Plain English Summary
Background and study aims
Despite best efforts, there is continuing evidence that a proportion of hospitalised patients worsen, sometimes due to reversible causes. Failure to identify and act on indicators of worsening acute illness in hospital wards is a problem that has been known for more than 10 years. “Track and Trigger” scoring systems are used in practice to check “standard" vital signs. These are pulse rate, respiratory rate, blood pressure, oxygen level and temperature. These are taken at timed intervals based on a protocol which is selected based on the clinical condition of the patient. Intermittent application of vital sign monitoring devices can be time-consuming. As a result the correct frequency of observations is often missed. Continuous vital sign monitoring within the ward environment is not currently workable, but it’s believed to increase the timely detection of patient deterioration. Wearable ambulatory monitoring systems (AMS) may provide an alternative continuous monitoring system which may improve the early detection of irregular physical and biological parameters. AMS would allow patients to be more mobile and have less discomfort. The aim of this study is to test whether the devices will be able to give correct readings and be suitable for clinical use. This is to ensure that AMS kits give accurate and reliable readings. To achieve this these kits need to be rigorously tested on 30 healthy volunteers.
Who can participate?
Men and women aged 18 or over and in generally good health
What does the study involve?
Participants will be attached to a standard hospital monitor and the portable monitors being tested. A small tube will be inserted into their radial artery (called an arterial line). This will allow the study doctor to take blood samples during the study. Participants will be asked to follow a series of movements designed to mimic those commonly made by patients in hospital, such as drinking, standing and reading. They will then be asked to wear a tight-fitting mask attached to a machine. This will gradually lower the amount of oxygen in their blood. Throughout the study, blood samples will be taken from the arterial line to measure blood oxygen levels. At the end of the study the mask will be removed, oxygen levels returned to normal and the arterial line will be removed.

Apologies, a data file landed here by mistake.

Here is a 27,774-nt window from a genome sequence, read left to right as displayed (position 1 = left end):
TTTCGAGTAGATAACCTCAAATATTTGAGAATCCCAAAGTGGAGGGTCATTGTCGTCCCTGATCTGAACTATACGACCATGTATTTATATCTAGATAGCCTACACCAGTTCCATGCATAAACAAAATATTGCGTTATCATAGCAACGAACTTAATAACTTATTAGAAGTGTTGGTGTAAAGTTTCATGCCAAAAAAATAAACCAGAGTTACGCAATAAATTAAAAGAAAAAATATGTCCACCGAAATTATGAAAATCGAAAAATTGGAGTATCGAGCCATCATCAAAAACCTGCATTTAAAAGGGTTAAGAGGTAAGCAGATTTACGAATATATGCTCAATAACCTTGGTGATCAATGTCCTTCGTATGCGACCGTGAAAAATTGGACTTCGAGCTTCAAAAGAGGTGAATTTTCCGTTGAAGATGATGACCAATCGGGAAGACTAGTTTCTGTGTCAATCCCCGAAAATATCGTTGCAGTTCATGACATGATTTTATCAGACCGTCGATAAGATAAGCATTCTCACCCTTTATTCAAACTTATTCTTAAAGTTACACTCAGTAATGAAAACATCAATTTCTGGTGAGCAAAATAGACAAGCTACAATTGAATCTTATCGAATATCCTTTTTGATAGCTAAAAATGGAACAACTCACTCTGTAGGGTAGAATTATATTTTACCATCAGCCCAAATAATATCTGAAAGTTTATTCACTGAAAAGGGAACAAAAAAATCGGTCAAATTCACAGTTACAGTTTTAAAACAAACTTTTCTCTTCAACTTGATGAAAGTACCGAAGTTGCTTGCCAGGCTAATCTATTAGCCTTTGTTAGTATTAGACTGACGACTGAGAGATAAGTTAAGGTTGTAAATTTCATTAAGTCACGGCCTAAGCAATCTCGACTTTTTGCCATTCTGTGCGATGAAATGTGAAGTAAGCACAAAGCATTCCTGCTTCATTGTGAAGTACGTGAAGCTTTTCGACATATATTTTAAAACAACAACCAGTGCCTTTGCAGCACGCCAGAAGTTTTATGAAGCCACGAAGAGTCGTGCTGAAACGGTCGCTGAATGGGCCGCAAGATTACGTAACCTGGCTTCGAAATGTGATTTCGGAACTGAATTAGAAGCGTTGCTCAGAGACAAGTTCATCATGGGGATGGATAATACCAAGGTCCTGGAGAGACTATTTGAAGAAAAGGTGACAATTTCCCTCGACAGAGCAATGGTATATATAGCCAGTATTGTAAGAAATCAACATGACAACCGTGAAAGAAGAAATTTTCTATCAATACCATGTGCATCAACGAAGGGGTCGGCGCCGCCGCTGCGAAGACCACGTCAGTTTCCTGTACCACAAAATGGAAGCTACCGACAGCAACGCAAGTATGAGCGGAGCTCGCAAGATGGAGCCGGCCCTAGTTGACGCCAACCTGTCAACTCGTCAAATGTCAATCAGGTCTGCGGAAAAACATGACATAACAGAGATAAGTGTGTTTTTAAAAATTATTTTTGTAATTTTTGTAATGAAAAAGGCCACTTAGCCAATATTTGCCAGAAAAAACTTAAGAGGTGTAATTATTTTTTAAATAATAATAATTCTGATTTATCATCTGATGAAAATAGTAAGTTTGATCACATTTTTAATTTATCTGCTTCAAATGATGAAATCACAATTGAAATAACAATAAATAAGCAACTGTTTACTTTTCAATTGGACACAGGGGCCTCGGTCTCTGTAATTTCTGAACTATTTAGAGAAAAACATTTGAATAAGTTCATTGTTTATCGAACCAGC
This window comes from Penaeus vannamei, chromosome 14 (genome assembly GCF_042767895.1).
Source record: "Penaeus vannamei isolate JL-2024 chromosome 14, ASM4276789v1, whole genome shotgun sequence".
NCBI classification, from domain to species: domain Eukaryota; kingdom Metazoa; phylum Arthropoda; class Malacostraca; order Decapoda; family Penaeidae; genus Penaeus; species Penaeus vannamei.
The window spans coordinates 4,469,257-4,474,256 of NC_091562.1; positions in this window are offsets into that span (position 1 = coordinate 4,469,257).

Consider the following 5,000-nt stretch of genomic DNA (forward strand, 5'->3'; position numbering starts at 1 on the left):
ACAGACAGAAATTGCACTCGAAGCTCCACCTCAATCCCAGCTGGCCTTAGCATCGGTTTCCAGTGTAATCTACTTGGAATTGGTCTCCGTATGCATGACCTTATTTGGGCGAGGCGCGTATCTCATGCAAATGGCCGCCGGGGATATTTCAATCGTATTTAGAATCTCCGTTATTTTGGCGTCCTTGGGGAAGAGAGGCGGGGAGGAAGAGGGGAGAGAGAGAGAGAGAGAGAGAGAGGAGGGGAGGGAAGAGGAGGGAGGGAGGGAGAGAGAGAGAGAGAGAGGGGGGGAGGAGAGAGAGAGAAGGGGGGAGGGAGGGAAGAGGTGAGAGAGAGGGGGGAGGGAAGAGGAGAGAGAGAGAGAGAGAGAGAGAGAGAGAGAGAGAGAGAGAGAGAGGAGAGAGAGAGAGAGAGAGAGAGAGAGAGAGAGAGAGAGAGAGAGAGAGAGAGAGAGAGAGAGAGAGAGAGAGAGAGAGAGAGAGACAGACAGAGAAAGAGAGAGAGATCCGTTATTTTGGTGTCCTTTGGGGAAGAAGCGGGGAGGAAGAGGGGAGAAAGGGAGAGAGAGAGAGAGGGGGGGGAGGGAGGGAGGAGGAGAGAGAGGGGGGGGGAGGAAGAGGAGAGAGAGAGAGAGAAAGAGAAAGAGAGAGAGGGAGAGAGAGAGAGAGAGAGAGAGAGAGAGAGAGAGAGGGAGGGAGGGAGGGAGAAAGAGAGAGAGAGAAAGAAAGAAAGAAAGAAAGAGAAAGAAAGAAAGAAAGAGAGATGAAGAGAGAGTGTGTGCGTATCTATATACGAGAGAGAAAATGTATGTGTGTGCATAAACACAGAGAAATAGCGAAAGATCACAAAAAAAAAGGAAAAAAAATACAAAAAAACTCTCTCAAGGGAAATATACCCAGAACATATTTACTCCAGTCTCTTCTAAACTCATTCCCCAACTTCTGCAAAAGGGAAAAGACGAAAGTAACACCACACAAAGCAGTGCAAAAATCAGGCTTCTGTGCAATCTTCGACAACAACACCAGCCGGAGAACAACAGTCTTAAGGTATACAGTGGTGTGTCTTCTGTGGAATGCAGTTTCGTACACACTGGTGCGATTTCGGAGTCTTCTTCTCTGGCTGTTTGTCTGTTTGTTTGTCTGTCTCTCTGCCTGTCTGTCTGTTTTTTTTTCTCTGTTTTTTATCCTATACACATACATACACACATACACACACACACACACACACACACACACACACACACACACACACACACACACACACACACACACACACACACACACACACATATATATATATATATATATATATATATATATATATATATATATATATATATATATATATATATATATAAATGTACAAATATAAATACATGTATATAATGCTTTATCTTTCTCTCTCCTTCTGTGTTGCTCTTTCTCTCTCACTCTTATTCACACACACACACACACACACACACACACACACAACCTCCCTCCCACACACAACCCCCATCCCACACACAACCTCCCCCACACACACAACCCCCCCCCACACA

What are the possible benefits and risks of participating?
The risks involved in participation in this study are few. The procedures to be carried out in this study are generally well tolerated. The member of the research team carrying out these procedures will have done them a great number of times before and be technically skilled so as to minimise discomfort. Although rare, there is always a risk of minimal complications during arterial line placement and decreased oxygen exposure, for example bruising and fainting. Other rare complications of the arterial line can include temporary vascular occlusion, thrombosis, ischemia, hematoma formation, and local and catheter-related infection, sepsis and nerve damage. If symptoms become unpleasant, the testing will be stopped. These side effects should rapidly reverse following breathing normal room air.
Where is the study run from?
John Radcliffe Hospital (UK)
When is the study starting and how long is it expected to run for?
May 2018 to October 2019
Who is funding the study?
NIHR Oxford Biomedical Research Centre (UK)
Who is the main contact?
Mr Carlos Areia
Virtual HDU: hypoxia study. Accuracy and validity testing of ambulatory monitoring system
The primary objective of the study is to determine the specificity and sensitivity of commercially available ambulatory vital-sign monitoring equipment for detection of hypoxia. This phase of the study will test the ambulatory monitoring equipment on healthy volunteers.
Approved 15/03/2019, East of Scotland Research Ethics Service REC 2 (Tayside Medical Science Centre, Residency Block Level 3,
George Pirie Way, Ninewells Hospital and Medical School, Dundee DD1 9SY, Tel: +44 (0)1382 383878; Email: firstname.lastname@example.org), ref: 19/ES/0008
Observational cross-sectional cohort study
Primary study design
Secondary study design
Cross sectional study
Patient information sheet
Not available in web format, please use contact details to request a participant information sheet